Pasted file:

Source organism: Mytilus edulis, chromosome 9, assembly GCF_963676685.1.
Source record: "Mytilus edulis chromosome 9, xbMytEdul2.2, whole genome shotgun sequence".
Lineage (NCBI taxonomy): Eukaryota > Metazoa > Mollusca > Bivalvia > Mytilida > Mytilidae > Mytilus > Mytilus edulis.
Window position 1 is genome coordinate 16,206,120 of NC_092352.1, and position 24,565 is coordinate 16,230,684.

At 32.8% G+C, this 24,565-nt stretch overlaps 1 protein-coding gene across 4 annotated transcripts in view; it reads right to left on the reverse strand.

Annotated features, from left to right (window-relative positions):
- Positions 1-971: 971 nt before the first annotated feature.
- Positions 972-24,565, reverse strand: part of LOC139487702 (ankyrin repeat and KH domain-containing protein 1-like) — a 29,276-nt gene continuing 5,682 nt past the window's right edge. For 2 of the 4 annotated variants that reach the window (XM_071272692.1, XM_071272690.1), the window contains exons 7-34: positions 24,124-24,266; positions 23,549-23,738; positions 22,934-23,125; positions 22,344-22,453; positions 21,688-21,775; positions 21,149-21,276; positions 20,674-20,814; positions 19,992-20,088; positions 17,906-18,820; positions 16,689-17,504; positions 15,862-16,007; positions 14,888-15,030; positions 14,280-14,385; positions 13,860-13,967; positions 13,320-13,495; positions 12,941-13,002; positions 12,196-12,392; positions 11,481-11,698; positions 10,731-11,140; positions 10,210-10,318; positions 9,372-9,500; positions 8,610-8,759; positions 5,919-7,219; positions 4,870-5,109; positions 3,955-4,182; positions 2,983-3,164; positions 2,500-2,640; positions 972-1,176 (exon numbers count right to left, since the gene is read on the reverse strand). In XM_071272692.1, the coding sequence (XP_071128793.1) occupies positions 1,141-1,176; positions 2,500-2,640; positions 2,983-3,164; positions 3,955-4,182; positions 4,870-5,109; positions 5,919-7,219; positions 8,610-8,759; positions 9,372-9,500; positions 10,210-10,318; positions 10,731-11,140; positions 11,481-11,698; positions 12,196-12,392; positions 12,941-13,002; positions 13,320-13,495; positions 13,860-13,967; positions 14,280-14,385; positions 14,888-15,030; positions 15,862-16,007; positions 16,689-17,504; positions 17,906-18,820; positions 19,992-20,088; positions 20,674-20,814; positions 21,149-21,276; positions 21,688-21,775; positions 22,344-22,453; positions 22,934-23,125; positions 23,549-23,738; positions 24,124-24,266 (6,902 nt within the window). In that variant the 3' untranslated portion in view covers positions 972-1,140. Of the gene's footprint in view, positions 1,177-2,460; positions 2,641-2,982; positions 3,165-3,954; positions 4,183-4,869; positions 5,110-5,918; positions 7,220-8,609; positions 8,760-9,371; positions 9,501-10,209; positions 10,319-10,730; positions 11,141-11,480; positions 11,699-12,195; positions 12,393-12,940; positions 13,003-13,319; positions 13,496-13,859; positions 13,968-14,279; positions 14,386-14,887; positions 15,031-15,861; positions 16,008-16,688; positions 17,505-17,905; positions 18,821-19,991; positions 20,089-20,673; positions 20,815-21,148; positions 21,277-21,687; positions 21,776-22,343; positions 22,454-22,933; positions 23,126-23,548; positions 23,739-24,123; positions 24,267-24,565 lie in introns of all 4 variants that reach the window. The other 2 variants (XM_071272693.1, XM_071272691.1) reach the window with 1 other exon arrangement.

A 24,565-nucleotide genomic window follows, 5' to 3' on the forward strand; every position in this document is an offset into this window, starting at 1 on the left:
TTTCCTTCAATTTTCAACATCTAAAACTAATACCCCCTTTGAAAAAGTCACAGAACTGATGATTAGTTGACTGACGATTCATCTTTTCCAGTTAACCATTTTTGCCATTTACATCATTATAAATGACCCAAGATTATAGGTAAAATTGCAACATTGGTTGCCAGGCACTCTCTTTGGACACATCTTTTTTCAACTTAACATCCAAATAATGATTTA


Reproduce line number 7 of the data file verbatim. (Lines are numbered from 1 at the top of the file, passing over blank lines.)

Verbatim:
- Positions 1-971: 971 nt before the first annotated feature.